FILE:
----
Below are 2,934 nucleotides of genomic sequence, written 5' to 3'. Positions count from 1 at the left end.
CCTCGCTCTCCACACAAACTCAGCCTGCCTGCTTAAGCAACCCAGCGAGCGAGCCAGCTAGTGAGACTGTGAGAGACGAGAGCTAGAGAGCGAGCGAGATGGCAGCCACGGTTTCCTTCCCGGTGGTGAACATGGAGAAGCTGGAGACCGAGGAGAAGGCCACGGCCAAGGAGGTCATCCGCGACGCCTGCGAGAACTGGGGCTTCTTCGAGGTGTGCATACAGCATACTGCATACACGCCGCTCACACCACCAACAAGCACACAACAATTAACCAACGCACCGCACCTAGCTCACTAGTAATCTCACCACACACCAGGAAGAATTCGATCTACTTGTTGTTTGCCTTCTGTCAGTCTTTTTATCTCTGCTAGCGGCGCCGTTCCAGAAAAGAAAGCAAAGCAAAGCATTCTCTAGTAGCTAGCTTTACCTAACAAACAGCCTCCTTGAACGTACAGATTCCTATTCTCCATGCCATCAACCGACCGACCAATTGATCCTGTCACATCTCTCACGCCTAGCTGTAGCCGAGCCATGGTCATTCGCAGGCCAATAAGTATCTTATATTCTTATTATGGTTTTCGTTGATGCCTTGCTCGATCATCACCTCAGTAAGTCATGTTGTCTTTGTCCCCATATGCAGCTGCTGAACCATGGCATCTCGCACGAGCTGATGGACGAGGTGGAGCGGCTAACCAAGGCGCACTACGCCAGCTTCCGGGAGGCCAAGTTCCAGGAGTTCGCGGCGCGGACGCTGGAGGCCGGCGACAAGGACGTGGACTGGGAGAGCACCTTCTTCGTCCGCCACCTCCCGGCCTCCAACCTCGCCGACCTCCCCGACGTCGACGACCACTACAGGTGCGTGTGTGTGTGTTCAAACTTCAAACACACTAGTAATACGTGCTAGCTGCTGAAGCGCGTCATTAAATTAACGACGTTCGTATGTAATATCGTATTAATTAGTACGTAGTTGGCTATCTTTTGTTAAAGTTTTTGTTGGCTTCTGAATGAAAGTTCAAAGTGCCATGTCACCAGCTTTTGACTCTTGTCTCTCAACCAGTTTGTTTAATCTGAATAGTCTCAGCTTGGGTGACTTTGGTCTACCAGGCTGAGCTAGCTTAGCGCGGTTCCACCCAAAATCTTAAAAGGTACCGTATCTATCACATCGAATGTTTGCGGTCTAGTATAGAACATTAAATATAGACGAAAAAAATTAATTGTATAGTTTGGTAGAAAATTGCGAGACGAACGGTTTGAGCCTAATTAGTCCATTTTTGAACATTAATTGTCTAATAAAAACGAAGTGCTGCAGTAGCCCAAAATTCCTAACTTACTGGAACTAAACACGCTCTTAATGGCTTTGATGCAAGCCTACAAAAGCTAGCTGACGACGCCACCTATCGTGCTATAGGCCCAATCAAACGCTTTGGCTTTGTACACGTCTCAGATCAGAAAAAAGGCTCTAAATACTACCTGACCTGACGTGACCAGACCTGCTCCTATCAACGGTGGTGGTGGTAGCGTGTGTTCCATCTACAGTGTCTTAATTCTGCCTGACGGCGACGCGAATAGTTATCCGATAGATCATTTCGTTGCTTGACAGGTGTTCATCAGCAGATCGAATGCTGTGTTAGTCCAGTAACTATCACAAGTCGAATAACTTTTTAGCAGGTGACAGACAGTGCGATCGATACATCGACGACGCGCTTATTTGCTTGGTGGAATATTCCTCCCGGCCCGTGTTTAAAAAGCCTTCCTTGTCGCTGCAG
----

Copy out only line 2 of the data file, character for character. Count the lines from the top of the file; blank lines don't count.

CCTCGCTCTCCACACAAACTCAGCCTGCCTGCTTAAGCAACCCAGCGAGCGAGCCAGCTAGTGAGACTGTGAGAGACGAGAGCTAGAGAGCGAGCGAGATGGCAGCCACGGTTTCCTTCCCGGTGGTGAACATGGAGAAGCTGGAGACCGAGGAGAAGGCCACGGCCAAGGAGGTCATCCGCGACGCCTGCGAGAACTGGGGCTTCTTCGAGGTGTGCATACAGCATACTGCATACACGCCGCTCACACCACCAACAAGCACACAACAATTAACCAACGCACCGCACCTAGCTCACTAGTAATCTCACCACACACCAGGAAGAATTCGATCTACTTGTTGTTTGCCTTCTGTCAGTCTTTTTATCTCTGCTAGCGGCGCCGTTCCAGAAAAGAAAGCAAAGCAAAGCATTCTCTAGTAGCTAGCTTTACCTAACAAACAGCCTCCTTGAACGTACAGATTCCTATTCTCCATGCCATCAACCGACCGACCAATTGATCCTGTCACATCTCTCACGCCTAGCTGTAGCCGAGCCATGGTCATTCGCAGGCCAATAAGTATCTTATATTCTTATTATGGTTTTCGTTGATGCCTTGCTCGATCATCACCTCAGTAAGTCATGTTGTCTTTGTCCCCATATGCAGCTGCTGAACCATGGCATCTCGCACGAGCTGATGGACGAGGTGGAGCGGCTAACCAAGGCGCACTACGCCAGCTTCCGGGAGGCCAAGTTCCAGGAGTTCGCGGCGCGGACGCTGGAGGCCGGCGACAAGGACGTGGACTGGGAGAGCACCTTCTTCGTCCGCCACCTCCCGGCCTCCAACCTCGCCGACCTCCCCGACGTCGACGACCACTACAGGTGCGTGTGTGTGTGTTCAAACTTCAAACACACTAGTAATACGTGCTAGCTGCTGAAGCGCGTCATTAAATTAACGACGTTCGTATGTAATATCGTATTAATTAGTACGTAGTTGGCTATCTTTTGTTAAAGTTTTTGTTGGCTTCTGAATGAAAGTTCAAAGTGCCATGTCACCAGCTTTTGACTCTTGTCTCTCAACCAGTTTGTTTAATCTGAATAGTCTCAGCTTGGGTGACTTTGGTCTACCAGGCTGAGCTAGCTTAGCGCGGTTCCACCCAAAATCTTAAAAGGTACCGTATCTATCACATCGAATGTTTGCGGTCTAGTATAGAACATTAAATATAGACGAAAAAAATTAATTGTATAGTTTGGTAGAAAATTGCGAGACGAACGGTTTGAGCCTAATTAGTCCATTTTTGAACATTAATTGTCTAATAAAAACGAAGTGCTGCAGTAGCCCAAAATTCCTAACTTACTGGAACTAAACACGCTCTTAATGGCTTTGATGCAAGCCTACAAAAGCTAGCTGACGACGCCACCTATCGTGCTATAGGCCCAATCAAACGCTTTGGCTTTGTACACGTCTCAGATCAGAAAAAAGGCTCTAAATACTACCTGACCTGACGTGACCAGACCTGCTCCTATCAACGGTGGTGGTGGTAGCGTGTGTTCCATCTACAGTGTCTTAATTCTGCCTGACGGCGACGCGAATAGTTATCCGATAGATCATTTCGTTGCTTGACAGGTGTTCATCAGCAGATCGAATGCTGTGTTAGTCCAGTAACTATCACAAGTCGAATAACTTTTTAGCAGGTGACAGACAGTGCGATCGATACATCGACGACGCGCTTATTTGCTTGGTGGAATATTCCTCCCGGCCCGTGTTTAAAAAGCCTTCCTTGTCGCTGCAG